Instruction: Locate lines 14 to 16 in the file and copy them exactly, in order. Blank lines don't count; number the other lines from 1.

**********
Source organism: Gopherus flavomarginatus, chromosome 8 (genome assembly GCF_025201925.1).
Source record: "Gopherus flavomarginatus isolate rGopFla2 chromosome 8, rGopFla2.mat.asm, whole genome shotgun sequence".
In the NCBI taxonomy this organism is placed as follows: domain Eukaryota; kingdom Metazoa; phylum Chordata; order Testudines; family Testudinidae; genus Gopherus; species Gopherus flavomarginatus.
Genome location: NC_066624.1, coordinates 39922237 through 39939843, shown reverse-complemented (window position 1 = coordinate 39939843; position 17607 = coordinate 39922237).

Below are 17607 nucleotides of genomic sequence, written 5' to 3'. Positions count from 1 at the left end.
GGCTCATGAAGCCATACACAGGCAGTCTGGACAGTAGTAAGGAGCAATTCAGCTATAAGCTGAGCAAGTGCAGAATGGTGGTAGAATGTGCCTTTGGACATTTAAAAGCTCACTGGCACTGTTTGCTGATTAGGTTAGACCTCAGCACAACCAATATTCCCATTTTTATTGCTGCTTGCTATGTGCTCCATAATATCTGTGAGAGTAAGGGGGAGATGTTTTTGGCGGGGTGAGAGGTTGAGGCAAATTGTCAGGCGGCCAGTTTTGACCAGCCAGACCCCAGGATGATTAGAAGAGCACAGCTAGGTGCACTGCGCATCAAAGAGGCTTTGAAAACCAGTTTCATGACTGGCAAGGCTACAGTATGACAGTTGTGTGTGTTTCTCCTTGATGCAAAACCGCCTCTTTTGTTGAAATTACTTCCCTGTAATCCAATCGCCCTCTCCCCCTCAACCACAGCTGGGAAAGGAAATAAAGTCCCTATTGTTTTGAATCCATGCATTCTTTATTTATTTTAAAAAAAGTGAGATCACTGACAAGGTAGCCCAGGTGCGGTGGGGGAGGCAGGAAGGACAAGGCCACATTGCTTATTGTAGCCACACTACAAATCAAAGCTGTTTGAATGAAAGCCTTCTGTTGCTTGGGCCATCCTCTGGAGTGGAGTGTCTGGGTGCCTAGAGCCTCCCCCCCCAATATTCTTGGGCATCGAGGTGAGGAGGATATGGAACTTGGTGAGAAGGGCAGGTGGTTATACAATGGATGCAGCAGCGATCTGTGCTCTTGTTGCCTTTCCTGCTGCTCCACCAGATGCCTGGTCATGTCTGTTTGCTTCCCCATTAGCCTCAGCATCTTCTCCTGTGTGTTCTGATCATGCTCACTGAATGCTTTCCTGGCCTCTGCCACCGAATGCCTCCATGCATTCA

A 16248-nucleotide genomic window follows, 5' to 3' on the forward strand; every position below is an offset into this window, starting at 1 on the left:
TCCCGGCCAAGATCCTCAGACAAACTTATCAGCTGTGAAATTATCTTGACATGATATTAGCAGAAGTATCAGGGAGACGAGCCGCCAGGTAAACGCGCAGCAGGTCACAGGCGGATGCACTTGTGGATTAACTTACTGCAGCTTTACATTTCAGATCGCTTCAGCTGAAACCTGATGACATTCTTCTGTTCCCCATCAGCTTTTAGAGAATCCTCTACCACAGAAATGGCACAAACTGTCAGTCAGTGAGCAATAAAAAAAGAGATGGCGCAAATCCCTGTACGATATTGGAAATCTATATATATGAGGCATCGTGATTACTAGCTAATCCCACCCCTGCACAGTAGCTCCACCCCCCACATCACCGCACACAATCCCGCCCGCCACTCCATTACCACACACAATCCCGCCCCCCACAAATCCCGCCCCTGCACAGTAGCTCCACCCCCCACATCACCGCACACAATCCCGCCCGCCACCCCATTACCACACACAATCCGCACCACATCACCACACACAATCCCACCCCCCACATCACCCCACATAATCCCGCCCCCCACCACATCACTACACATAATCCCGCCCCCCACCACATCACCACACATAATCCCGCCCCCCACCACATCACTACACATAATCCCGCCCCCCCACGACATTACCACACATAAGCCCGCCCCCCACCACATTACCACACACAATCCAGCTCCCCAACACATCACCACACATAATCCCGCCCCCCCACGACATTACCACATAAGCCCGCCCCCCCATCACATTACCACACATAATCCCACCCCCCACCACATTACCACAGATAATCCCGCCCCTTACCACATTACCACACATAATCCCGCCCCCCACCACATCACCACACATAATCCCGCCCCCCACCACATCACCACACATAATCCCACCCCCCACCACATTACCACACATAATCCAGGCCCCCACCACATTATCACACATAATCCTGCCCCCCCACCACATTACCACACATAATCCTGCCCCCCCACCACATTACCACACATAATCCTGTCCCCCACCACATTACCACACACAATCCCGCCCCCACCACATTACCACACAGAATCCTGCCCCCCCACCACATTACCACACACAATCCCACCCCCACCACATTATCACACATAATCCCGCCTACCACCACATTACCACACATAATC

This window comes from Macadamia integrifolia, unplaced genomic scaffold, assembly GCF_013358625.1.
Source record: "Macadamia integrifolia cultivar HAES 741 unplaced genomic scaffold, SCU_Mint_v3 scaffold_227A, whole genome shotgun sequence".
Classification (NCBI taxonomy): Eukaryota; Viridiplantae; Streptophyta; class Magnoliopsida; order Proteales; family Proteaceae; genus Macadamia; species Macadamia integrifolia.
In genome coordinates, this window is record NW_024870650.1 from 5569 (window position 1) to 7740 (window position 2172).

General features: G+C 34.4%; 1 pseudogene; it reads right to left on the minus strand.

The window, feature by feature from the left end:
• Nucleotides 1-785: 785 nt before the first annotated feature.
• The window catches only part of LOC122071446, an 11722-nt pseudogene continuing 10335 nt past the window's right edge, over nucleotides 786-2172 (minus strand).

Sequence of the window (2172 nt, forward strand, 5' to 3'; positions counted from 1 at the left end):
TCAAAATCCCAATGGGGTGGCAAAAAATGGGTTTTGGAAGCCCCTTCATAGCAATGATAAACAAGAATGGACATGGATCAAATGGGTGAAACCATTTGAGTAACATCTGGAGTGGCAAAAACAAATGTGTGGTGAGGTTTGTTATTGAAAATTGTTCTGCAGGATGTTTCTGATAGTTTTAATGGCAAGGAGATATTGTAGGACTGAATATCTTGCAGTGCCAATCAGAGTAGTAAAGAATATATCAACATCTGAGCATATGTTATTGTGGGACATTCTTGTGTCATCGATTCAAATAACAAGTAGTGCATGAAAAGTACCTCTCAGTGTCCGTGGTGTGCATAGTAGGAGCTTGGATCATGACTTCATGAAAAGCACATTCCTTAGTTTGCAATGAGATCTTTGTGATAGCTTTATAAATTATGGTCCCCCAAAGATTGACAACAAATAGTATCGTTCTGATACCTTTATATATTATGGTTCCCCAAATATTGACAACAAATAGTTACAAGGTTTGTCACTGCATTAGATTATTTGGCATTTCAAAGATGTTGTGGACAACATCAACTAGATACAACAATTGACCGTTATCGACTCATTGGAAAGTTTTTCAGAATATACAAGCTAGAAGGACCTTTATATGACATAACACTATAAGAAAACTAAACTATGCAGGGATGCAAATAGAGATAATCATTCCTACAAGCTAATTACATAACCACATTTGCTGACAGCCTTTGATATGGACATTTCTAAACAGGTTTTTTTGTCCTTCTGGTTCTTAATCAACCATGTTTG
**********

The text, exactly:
The window, feature by feature from the left end:
• Nucleotides 1-785: 785 nt before the first annotated feature.
• The window catches only part of LOC122071446, an 11722-nt pseudogene continuing 10335 nt past the window's right edge, over nucleotides 786-2172 (minus strand).